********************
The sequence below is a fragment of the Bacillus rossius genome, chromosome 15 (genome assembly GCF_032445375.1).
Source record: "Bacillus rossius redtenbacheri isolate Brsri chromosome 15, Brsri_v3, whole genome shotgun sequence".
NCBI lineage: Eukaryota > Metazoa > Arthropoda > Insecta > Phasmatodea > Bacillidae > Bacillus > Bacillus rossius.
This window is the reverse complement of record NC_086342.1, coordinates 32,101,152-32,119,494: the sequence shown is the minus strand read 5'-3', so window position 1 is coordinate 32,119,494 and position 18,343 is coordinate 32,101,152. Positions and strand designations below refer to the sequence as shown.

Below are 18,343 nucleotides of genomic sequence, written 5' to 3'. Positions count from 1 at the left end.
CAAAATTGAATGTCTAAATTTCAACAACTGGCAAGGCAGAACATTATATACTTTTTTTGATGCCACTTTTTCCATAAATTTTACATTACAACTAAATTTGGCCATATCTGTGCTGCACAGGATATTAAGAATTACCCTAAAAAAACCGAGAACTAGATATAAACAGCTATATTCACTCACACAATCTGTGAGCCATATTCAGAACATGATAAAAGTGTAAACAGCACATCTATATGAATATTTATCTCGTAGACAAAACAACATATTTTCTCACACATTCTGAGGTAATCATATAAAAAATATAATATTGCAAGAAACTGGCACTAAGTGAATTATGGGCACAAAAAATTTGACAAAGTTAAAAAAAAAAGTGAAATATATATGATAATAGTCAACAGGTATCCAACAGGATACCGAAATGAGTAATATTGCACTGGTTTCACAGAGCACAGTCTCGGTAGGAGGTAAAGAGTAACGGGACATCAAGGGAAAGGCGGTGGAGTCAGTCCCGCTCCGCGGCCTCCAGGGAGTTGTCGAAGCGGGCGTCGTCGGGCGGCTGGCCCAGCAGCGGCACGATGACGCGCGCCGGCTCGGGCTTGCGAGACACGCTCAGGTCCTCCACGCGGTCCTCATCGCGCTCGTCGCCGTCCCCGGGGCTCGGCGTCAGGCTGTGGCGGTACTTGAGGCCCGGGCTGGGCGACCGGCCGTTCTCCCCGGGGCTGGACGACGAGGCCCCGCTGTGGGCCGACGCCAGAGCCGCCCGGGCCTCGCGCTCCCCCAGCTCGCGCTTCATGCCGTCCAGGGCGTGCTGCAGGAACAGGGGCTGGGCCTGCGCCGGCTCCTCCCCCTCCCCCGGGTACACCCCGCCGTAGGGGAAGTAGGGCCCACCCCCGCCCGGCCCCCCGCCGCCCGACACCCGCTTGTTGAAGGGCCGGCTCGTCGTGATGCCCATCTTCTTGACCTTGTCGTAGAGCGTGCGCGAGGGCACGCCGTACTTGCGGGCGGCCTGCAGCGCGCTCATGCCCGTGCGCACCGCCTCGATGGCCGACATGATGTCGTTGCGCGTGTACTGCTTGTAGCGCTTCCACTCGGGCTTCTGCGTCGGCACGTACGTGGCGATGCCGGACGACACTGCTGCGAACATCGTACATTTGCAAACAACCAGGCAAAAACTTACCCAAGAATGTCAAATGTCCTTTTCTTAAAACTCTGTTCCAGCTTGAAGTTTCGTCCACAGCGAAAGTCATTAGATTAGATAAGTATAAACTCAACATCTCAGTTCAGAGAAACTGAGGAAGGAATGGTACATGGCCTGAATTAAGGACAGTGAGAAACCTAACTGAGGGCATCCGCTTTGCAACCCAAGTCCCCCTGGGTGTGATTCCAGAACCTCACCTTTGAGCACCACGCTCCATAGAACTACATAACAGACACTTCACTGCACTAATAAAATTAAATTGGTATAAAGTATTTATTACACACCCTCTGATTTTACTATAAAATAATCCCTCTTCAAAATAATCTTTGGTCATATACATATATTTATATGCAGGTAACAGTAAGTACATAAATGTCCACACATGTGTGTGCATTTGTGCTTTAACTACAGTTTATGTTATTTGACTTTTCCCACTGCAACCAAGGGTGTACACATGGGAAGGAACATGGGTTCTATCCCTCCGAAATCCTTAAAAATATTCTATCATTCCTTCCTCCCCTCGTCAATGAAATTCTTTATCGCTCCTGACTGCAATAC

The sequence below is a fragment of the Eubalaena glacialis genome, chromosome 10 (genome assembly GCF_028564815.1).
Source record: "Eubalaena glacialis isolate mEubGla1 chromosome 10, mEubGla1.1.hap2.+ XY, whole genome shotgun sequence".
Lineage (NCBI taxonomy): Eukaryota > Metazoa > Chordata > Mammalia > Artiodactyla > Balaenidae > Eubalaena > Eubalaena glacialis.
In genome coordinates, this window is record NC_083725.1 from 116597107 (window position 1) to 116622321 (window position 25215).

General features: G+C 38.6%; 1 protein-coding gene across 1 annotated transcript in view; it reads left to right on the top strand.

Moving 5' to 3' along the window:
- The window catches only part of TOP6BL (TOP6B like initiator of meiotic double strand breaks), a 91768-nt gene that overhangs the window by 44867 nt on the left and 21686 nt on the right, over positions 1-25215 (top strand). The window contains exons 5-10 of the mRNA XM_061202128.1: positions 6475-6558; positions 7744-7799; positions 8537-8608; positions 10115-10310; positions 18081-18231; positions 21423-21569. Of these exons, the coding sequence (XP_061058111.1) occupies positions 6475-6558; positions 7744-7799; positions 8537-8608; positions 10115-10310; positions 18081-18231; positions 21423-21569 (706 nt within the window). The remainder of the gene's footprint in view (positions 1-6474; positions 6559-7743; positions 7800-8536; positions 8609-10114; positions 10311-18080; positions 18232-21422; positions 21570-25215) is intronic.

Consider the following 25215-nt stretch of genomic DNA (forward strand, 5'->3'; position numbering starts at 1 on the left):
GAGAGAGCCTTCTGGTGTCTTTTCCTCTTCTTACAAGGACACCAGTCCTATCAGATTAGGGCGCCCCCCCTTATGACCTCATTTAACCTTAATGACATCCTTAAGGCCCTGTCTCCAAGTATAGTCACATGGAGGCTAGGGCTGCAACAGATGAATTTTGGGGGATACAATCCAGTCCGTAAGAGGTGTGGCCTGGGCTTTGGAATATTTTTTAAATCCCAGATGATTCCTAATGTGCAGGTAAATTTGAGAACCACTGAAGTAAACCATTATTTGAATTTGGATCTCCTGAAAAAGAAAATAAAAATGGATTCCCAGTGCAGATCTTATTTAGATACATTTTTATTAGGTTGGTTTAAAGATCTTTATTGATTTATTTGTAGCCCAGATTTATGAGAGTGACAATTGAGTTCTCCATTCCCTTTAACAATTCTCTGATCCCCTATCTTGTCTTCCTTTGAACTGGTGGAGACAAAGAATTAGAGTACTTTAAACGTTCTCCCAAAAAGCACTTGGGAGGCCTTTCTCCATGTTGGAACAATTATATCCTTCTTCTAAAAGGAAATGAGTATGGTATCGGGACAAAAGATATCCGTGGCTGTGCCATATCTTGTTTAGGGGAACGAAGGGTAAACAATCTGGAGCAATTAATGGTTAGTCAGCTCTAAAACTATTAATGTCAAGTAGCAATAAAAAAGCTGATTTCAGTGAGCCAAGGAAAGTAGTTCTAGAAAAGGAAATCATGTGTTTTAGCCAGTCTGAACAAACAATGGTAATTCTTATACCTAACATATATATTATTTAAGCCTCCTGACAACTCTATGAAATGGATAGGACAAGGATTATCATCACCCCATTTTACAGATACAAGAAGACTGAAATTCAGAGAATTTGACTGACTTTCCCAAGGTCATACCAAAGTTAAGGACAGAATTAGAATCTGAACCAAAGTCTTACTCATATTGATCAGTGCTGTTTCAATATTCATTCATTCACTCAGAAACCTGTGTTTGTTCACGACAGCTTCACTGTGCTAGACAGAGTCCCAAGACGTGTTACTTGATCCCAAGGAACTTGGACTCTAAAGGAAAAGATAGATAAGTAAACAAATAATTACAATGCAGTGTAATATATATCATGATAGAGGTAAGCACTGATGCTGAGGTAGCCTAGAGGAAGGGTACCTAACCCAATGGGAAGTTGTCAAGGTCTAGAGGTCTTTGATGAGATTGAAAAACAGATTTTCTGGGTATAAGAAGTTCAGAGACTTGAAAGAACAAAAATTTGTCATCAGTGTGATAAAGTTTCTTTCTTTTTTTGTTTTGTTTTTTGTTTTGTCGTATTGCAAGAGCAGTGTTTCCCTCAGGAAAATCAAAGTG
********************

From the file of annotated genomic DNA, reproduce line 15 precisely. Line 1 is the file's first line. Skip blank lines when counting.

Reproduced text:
GAGAGAGCCTTCTGGTGTCTTTTCCTCTTCTTACAAGGACACCAGTCCTATCAGATTAGGGCGCCCCCCCTTATGACCTCATTTAACCTTAATGACATCCTTAAGGCCCTGTCTCCAAGTATAGTCACATGGAGGCTAGGGCTGCAACAGATGAATTTTGGGGGATACAATCCAGTCCGTAAGAGGTGTGGCCTGGGCTTTGGAATATTTTTTAAATCCCAGATGATTCCTAATGTGCAGGTAAATTTGAGAACCACTGAAGTAAACCATTATTTGAATTTGGATCTCCTGAAAAAGAAAATAAAAATGGATTCCCAGTGCAGATCTTATTTAGATACATTTTTATTAGGTTGGTTTAAAGATCTTTATTGATTTATTTGTAGCCCAGATTTATGAGAGTGACAATTGAGTTCTCCATTCCCTTTAACAATTCTCTGATCCCCTATCTTGTCTTCCTTTGAACTGGTGGAGACAAAGAATTAGAGTACTTTAAACGTTCTCCCAAAAAGCACTTGGGAGGCCTTTCTCCATGTTGGAACAATTATATCCTTCTTCTAAAAGGAAATGAGTATGGTATCGGGACAAAAGATATCCGTGGCTGTGCCATATCTTGTTTAGGGGAACGAAGGGTAAACAATCTGGAGCAATTAATGGTTAGTCAGCTCTAAAACTATTAATGTCAAGTAGCAATAAAAAAGCTGATTTCAGTGAGCCAAGGAAAGTAGTTCTAGAAAAGGAAATCATGTGTTTTAGCCAGTCTGAACAAACAATGGTAATTCTTATACCTAACATATATATTATTTAAGCCTCCTGACAACTCTATGAAATGGATAGGACAAGGATTATCATCACCCCATTTTACAGATACAAGAAGACTGAAATTCAGAGAATTTGACTGACTTTCCCAAGGTCATACCAAAGTTAAGGACAGAATTAGAATCTGAACCAAAGTCTTACTCATATTGATCAGTGCTGTTTCAATATTCATTCATTCACTCAGAAACCTGTGTTTGTTCACGACAGCTTCACTGTGCTAGACAGAGTCCCAAGACGTGTTACTTGATCCCAAGGAACTTGGACTCTAAAGGAAAAGATAGATAAGTAAACAAATAATTACAATGCAGTGTAATATATATCATGATAGAGGTAAGCACTGATGCTGAGGTAGCCTAGAGGAAGGGTACCTAACCCAATGGGAAGTTGTCAAGGTCTAGAGGTCTTTGATGAGATTGAAAAACAGATTTTCTGGGTATAAGAAGTTCAGAGACTTGAAAGAACAAAAATTTGTCATCAGTGTGATAAAGTTTCTTTCTTTTTTTGTTTTGTTTTTTGTTTTGTCGTATTGCAAGAGCAGTGTTTCCCTCAGGAAAATCAAAGTG